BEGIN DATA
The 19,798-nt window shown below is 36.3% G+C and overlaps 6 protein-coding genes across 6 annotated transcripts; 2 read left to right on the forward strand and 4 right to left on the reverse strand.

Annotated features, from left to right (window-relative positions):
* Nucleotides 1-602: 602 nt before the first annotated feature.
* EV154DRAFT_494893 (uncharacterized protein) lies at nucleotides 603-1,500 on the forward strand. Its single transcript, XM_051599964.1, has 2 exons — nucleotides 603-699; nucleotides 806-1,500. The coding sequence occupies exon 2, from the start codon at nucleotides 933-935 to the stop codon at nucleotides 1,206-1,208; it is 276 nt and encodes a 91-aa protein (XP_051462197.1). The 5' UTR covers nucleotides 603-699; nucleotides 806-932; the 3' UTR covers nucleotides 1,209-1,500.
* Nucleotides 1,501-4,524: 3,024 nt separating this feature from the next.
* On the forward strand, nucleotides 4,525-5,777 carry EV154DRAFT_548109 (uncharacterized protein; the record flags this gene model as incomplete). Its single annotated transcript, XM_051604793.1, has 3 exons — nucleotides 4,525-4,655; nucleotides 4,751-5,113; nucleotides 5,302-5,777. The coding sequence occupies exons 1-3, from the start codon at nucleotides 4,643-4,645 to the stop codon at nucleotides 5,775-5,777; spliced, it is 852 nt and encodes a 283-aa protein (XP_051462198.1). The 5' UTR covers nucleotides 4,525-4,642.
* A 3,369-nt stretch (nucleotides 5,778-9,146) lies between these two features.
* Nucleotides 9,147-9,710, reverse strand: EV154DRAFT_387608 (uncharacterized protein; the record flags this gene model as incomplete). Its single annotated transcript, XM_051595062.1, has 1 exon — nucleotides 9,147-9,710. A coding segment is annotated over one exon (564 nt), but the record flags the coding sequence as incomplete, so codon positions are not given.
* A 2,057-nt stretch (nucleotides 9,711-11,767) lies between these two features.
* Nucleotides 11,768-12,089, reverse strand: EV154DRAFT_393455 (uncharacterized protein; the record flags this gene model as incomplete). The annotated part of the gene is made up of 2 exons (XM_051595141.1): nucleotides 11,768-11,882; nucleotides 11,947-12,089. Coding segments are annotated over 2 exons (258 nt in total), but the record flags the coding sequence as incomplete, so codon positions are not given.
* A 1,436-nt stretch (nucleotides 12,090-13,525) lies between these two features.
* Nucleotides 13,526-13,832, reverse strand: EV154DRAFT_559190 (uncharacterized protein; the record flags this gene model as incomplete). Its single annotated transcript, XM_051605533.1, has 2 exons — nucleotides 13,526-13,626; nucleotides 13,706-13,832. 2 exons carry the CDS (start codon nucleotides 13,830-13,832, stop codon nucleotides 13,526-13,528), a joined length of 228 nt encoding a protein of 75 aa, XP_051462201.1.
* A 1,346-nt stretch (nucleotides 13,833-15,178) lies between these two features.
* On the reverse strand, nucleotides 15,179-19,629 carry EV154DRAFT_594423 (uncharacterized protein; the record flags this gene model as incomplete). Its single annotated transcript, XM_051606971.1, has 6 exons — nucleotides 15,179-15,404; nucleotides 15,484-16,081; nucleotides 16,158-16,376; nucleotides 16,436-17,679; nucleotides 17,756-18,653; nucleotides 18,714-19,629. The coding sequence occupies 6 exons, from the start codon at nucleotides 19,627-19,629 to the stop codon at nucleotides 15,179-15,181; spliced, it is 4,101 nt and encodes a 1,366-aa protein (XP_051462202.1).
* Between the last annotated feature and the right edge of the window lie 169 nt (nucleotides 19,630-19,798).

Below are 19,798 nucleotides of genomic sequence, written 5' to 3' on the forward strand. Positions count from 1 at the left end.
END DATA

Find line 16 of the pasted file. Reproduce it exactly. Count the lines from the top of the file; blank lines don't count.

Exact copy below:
Below are 19,798 nucleotides of genomic sequence, written 5' to 3' on the forward strand. Positions count from 1 at the left end.